You Now Know Everything. Or Should
Today it is the case that "ignorance is no excuse for anything." Literally every bit of information you may need can be found on Google, Yahoo, DuckDuckGo, and on and on.
As well, not knowing the what and why of just about anything new to you is almost inexcusable. Old habits die hard, as well I know. It is often enough I find myself wondering about some odd phenomena that puzzles me, and has done so for perhaps decades. And yet, a simple Internet search will often find a reasonable answer, or at least lead to one, in seconds. Sometimes in milliseconds. Still, by habit I suppose, I ask my wife. That she is usually right is beside the point. As a note, however, while reading about brain surgery is a good thing, I do not suggest you actually try it merely from an article or two.
For the student, any student, this is both a curse and a blessing (a secular blessing, that is, if such is possible). Let me explain with an example. I had a student recently who, upon my explaining to the class that they should stop me if I use a word or phrase that they do not understand, told us that she (I'll just use "she" here as it is so less awkward than she/he") had had a very difficult time in another class because of the unfamiliar words used. Her obstacles were three-fold.First, English was her second language, second, she had little or none of the cultural capital (parent's education and worldly background) which means that she didn't know what she didn't know. Thirdly, she had never though of her phone as an encyclopedia. She does now. And I still encourage students to ask for clarification in the class room. But...
Use it. I am, right now, writing on a laptop, with what I think is an important message. I am, in spite of my dubious status as a teacher, really not the greatest speller. As well, in my readings I do come upon a new or rarely used word that I do not understand, or perhaps the context in which it is being used. Note, that this has always been a problem to some degree, and understandably, much more so at the beginning of my education - long before the advent of the personal computer. However now, instead of going across the room to the dictionary, or interrupting whomever is in earshot, I highlight the word and choose "look up" or "define" and with extremely rare occurrence, have the definition in front of me instantly. Done deal.
Also, there may be a name or a place or a thing or a process that is new. Most often all you need to do is highlight the word, and depending on whether you are online or merely relying on a dictionary on your computer. If it is a date or a name or something a bit more complicated, then, when on the web, just start throwing search phrases into your favorite browser.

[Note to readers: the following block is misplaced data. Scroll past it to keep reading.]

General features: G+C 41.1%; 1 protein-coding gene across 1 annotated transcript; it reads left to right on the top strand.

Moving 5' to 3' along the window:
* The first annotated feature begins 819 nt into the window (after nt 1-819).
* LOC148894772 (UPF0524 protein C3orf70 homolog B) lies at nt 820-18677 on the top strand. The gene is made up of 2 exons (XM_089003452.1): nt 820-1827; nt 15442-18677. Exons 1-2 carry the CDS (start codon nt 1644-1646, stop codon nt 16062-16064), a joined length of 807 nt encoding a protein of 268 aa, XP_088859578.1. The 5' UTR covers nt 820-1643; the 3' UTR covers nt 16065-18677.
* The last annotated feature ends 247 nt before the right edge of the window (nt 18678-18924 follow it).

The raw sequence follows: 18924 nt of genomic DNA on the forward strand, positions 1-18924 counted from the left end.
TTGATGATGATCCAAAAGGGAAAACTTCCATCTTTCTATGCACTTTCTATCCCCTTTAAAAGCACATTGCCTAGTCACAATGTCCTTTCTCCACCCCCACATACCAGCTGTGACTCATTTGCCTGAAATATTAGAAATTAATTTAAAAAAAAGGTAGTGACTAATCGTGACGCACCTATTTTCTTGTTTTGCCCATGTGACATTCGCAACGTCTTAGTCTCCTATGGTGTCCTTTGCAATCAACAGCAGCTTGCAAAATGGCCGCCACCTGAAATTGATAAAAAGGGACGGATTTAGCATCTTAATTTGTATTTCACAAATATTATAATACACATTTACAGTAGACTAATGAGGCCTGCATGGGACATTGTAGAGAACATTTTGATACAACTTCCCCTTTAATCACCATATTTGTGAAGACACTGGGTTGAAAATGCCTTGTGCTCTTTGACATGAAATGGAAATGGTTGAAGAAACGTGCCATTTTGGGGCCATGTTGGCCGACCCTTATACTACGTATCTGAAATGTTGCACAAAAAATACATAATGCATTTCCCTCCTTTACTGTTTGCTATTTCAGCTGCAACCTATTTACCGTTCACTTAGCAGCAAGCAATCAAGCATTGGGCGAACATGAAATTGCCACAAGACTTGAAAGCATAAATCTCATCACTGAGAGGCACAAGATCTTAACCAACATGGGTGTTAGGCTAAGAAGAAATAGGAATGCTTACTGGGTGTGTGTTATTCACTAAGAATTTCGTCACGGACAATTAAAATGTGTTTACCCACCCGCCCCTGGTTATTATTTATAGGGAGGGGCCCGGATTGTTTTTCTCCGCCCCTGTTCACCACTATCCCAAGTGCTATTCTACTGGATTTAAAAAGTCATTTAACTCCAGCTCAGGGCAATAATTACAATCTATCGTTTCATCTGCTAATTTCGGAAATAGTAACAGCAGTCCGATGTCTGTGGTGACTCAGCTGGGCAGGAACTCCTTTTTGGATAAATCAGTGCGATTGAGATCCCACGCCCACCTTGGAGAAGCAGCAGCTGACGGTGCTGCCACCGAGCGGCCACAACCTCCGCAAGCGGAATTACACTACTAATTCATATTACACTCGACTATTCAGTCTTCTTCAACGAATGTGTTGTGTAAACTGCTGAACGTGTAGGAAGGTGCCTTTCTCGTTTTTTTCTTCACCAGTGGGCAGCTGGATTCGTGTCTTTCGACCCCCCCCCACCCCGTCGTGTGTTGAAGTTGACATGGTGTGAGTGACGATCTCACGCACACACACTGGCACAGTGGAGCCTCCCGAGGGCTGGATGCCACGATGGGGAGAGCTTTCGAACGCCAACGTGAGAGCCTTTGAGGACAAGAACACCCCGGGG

Don't just sit there. If you don't know the word or phrase or whatever, it is probably a few seconds away. I suspect you know this already, but here is the thing: As I opened with, there is no longer an excuse for not knowing pretty much everything.
The point of the point:
Being so informed, or capable of being informed, what about making those informed decisions on those issues that are really, really important to you. I am talking about voting. If you are not informed, you will likely either not vote which is essentially giving your not to someone else. This could easily result in leadership or policies that are counter to your interests - dangerously so. Whatever it is that is befuddling you, whether it be spiritual, psychological, physiological, or intellectual in nature, the necessary information is probably only a few keystrokes away. Take a look at that phone in your pocket. Now use it.
As a point of irony, in my classes I encourage students to look things up even during my precious lectures. I even sometimes ask for someone in the class to look something up such as a date or a name. Sometimes I chide them for not taking advantage of cheating, so to speak - albeit this is a bit nuanced. Not everyone sees the utility of this. I actually got dinged on my evaluation once for poor class room management due to students looking at their cell phones. I eventually convinced my evaluators of the usefulness of the cell phone in the classroom, in spite of a rarely used thing called trust. (This was a college class mind you.)
As technologies keep emerging, so does the unpredictability of their application. A fellow named William F. Ogburn referred to this phenomena as "cultural lag."